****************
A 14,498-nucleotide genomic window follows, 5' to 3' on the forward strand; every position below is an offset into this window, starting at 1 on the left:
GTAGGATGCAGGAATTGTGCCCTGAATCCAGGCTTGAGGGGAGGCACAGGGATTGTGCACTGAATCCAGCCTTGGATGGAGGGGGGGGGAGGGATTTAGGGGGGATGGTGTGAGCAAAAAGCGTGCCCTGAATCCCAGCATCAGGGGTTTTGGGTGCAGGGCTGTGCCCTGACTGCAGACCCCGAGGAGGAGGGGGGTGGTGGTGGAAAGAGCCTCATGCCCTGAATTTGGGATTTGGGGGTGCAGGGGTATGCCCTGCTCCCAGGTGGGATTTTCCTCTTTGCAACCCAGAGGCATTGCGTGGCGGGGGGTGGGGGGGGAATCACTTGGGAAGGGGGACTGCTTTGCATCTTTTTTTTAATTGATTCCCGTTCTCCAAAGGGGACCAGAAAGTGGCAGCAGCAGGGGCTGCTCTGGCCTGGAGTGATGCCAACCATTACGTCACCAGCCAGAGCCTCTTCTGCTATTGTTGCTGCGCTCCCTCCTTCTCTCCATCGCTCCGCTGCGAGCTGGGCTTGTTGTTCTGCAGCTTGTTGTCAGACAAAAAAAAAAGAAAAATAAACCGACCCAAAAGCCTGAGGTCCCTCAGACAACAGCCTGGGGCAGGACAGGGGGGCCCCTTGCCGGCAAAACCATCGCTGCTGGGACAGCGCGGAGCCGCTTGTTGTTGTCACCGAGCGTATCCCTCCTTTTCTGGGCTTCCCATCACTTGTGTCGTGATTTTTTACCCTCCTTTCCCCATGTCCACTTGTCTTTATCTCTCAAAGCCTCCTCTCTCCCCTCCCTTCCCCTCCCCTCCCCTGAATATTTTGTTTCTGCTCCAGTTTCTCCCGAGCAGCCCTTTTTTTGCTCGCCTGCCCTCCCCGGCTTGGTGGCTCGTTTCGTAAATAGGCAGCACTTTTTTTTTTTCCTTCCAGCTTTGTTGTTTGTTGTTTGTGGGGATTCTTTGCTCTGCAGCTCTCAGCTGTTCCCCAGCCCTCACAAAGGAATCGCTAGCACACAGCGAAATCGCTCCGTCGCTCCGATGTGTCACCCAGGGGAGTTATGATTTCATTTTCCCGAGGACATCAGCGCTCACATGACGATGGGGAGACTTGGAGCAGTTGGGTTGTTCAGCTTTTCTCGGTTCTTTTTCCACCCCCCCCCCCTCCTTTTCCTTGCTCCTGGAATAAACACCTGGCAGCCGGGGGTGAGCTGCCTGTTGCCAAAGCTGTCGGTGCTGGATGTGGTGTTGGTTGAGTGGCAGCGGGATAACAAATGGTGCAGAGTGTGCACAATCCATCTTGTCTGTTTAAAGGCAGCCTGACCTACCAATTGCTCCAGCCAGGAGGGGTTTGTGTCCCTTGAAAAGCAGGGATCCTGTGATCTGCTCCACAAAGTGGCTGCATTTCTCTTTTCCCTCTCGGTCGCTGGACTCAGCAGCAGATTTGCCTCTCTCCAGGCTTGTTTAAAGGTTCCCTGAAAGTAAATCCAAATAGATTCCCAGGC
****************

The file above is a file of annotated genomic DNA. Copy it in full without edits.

A 14,498-nucleotide genomic window follows, 5' to 3' on the forward strand; every position below is an offset into this window, starting at 1 on the left:
GTAGGATGCAGGAATTGTGCCCTGAATCCAGGCTTGAGGGGAGGCACAGGGATTGTGCACTGAATCCAGCCTTGGATGGAGGGGGGGGGAGGGATTTAGGGGGGATGGTGTGAGCAAAAAGCGTGCCCTGAATCCCAGCATCAGGGGTTTTGGGTGCAGGGCTGTGCCCTGACTGCAGACCCCGAGGAGGAGGGGGGTGGTGGTGGAAAGAGCCTCATGCCCTGAATTTGGGATTTGGGGGTGCAGGGGTATGCCCTGCTCCCAGGTGGGATTTTCCTCTTTGCAACCCAGAGGCATTGCGTGGCGGGGGGTGGGGGGGGAATCACTTGGGAAGGGGGACTGCTTTGCATCTTTTTTTTAATTGATTCCCGTTCTCCAAAGGGGACCAGAAAGTGGCAGCAGCAGGGGCTGCTCTGGCCTGGAGTGATGCCAACCATTACGTCACCAGCCAGAGCCTCTTCTGCTATTGTTGCTGCGCTCCCTCCTTCTCTCCATCGCTCCGCTGCGAGCTGGGCTTGTTGTTCTGCAGCTTGTTGTCAGACAAAAAAAAAAGAAAAATAAACCGACCCAAAAGCCTGAGGTCCCTCAGACAACAGCCTGGGGCAGGACAGGGGGGCCCCTTGCCGGCAAAACCATCGCTGCTGGGACAGCGCGGAGCCGCTTGTTGTTGTCACCGAGCGTATCCCTCCTTTTCTGGGCTTCCCATCACTTGTGTCGTGATTTTTTACCCTCCTTTCCCCATGTCCACTTGTCTTTATCTCTCAAAGCCTCCTCTCTCCCCTCCCTTCCCCTCCCCTCCCCTGAATATTTTGTTTCTGCTCCAGTTTCTCCCGAGCAGCCCTTTTTTTGCTCGCCTGCCCTCCCCGGCTTGGTGGCTCGTTTCGTAAATAGGCAGCACTTTTTTTTTTTCCTTCCAGCTTTGTTGTTTGTTGTTTGTGGGGATTCTTTGCTCTGCAGCTCTCAGCTGTTCCCCAGCCCTCACAAAGGAATCGCTAGCACACAGCGAAATCGCTCCGTCGCTCCGATGTGTCACCCAGGGGAGTTATGATTTCATTTTCCCGAGGACATCAGCGCTCACATGACGATGGGGAGACTTGGAGCAGTTGGGTTGTTCAGCTTTTCTCGGTTCTTTTTCCACCCCCCCCCCCTCCTTTTCCTTGCTCCTGGAATAAACACCTGGCAGCCGGGGGTGAGCTGCCTGTTGCCAAAGCTGTCGGTGCTGGATGTGGTGTTGGTTGAGTGGCAGCGGGATAACAAATGGTGCAGAGTGTGCACAATCCATCTTGTCTGTTTAAAGGCAGCCTGACCTACCAATTGCTCCAGCCAGGAGGGGTTTGTGTCCCTTGAAAAGCAGGGATCCTGTGATCTGCTCCACAAAGTGGCTGCATTTCTCTTTTCCCTCTCGGTCGCTGGACTCAGCAGCAGATTTGCCTCTCTCCAGGCTTGTTTAAAGGTTCCCTGAAAGTAAATCCAAATAGATTCCCAGGC